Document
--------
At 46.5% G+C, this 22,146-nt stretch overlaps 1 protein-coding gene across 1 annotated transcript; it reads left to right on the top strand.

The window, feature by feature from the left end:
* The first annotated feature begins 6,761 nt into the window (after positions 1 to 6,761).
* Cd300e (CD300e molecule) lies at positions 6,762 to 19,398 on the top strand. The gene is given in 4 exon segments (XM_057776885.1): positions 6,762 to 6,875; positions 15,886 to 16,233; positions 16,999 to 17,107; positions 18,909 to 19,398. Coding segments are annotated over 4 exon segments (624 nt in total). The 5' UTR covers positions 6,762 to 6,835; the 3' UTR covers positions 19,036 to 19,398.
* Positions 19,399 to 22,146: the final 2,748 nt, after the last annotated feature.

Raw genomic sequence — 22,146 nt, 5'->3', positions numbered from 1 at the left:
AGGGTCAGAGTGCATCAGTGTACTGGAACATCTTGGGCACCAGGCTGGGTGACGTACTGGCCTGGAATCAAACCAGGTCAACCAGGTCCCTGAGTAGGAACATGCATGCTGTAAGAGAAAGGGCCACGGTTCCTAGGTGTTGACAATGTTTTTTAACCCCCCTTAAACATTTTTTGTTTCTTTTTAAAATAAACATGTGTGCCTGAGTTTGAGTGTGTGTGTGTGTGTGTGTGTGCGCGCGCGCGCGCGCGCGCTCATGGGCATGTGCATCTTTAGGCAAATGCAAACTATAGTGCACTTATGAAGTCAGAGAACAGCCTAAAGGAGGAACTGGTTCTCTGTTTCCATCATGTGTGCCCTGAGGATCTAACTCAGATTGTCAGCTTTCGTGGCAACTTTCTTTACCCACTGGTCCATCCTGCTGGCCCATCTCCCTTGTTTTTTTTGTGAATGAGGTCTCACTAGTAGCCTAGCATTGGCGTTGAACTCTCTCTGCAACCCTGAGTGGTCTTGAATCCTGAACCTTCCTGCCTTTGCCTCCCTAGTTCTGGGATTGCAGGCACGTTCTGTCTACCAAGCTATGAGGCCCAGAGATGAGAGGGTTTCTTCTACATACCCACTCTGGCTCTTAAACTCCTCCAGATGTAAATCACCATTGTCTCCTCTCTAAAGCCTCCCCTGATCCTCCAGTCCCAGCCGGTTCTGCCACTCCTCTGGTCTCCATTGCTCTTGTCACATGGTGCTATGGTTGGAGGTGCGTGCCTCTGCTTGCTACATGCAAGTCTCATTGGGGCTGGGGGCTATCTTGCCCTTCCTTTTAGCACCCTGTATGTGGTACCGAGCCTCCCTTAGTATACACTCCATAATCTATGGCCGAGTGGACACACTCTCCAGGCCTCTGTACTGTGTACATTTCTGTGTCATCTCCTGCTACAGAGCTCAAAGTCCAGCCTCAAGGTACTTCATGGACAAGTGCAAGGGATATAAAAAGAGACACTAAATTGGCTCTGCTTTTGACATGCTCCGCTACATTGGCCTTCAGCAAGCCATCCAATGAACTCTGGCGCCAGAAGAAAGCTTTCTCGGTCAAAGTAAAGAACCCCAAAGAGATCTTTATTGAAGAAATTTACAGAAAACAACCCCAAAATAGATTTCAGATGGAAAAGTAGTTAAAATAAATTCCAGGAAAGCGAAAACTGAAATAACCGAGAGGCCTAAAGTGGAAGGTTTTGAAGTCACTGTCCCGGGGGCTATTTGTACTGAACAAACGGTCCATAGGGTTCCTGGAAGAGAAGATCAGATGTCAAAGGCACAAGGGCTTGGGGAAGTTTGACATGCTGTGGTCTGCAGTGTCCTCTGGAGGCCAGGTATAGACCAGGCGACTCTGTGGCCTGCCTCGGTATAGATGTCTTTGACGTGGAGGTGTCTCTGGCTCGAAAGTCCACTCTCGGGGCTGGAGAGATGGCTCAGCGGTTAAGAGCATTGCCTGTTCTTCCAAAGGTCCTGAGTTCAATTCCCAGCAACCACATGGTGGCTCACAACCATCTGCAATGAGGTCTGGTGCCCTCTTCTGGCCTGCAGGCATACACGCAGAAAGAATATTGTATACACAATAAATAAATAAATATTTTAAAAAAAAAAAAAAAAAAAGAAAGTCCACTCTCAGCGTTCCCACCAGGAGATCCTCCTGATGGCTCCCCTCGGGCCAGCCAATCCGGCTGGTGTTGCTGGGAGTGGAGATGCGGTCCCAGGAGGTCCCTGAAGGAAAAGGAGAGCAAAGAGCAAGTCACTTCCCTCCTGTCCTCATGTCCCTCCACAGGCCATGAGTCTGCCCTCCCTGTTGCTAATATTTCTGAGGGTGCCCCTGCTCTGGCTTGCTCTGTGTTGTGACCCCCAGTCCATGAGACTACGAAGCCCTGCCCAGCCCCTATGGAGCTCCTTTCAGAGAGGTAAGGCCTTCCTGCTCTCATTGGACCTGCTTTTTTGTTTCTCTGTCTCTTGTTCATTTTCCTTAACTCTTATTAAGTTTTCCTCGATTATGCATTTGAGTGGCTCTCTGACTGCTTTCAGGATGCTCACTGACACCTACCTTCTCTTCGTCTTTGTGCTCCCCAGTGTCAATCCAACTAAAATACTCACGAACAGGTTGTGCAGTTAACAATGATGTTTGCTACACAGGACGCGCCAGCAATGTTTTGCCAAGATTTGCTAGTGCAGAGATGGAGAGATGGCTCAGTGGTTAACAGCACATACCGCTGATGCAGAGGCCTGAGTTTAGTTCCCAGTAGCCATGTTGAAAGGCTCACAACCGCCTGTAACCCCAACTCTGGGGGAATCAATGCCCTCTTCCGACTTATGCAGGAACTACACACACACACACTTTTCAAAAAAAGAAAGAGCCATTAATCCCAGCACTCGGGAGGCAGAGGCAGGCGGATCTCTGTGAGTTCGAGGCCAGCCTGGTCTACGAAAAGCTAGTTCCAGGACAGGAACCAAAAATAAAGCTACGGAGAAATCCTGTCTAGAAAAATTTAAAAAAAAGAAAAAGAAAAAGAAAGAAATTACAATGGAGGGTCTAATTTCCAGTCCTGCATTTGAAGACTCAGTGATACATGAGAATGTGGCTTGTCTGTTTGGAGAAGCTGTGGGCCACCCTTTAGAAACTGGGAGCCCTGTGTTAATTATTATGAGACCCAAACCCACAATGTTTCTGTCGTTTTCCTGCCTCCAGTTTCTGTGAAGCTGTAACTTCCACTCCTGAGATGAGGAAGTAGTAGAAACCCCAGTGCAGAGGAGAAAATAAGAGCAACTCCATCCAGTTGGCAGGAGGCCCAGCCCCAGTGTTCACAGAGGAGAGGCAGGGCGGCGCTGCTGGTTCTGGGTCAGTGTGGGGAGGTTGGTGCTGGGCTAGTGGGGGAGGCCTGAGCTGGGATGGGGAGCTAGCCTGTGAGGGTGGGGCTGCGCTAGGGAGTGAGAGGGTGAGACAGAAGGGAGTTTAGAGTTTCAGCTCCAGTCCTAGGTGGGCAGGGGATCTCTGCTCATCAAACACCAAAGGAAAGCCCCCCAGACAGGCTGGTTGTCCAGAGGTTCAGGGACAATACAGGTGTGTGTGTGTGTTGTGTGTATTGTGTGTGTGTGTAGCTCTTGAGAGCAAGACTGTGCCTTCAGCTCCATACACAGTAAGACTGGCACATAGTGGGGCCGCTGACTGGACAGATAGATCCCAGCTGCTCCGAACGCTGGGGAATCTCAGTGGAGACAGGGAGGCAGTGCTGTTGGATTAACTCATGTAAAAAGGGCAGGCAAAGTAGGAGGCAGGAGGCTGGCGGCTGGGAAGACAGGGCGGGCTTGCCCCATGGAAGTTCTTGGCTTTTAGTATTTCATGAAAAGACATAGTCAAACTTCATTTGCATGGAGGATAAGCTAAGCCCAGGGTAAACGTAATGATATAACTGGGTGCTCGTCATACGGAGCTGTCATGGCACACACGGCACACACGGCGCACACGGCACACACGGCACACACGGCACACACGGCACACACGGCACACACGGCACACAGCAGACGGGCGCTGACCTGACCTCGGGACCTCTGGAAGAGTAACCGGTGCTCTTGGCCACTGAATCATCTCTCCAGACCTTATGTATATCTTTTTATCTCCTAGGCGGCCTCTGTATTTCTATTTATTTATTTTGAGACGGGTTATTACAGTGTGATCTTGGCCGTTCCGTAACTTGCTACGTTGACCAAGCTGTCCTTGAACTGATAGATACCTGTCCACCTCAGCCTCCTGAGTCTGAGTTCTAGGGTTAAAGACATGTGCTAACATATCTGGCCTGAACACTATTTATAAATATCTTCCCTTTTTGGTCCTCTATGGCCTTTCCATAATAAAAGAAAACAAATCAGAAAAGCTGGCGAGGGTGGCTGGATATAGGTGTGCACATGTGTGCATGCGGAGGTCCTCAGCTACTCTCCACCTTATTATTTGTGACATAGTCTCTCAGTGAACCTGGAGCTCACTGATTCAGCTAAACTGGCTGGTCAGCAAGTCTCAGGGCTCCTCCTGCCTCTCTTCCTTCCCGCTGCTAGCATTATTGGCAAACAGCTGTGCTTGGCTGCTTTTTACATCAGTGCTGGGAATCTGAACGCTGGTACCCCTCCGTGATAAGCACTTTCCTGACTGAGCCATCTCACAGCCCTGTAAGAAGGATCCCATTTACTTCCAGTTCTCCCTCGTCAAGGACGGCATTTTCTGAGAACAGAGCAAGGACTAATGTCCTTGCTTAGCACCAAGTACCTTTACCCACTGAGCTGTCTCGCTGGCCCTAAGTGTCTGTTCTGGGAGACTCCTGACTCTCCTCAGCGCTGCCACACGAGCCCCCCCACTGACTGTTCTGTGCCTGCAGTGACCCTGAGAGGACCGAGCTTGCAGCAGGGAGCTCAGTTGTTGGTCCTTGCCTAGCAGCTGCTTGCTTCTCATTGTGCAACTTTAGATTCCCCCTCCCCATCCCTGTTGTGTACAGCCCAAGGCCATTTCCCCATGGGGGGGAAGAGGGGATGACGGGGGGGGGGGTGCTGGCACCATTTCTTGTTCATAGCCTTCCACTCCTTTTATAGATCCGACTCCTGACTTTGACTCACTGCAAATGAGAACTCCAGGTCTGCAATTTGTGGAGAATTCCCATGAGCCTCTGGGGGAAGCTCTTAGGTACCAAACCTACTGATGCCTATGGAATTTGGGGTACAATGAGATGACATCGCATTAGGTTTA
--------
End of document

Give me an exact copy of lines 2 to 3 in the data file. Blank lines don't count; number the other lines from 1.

The window, feature by feature from the left end:
* The first annotated feature begins 6,761 nt into the window (after positions 1 to 6,761).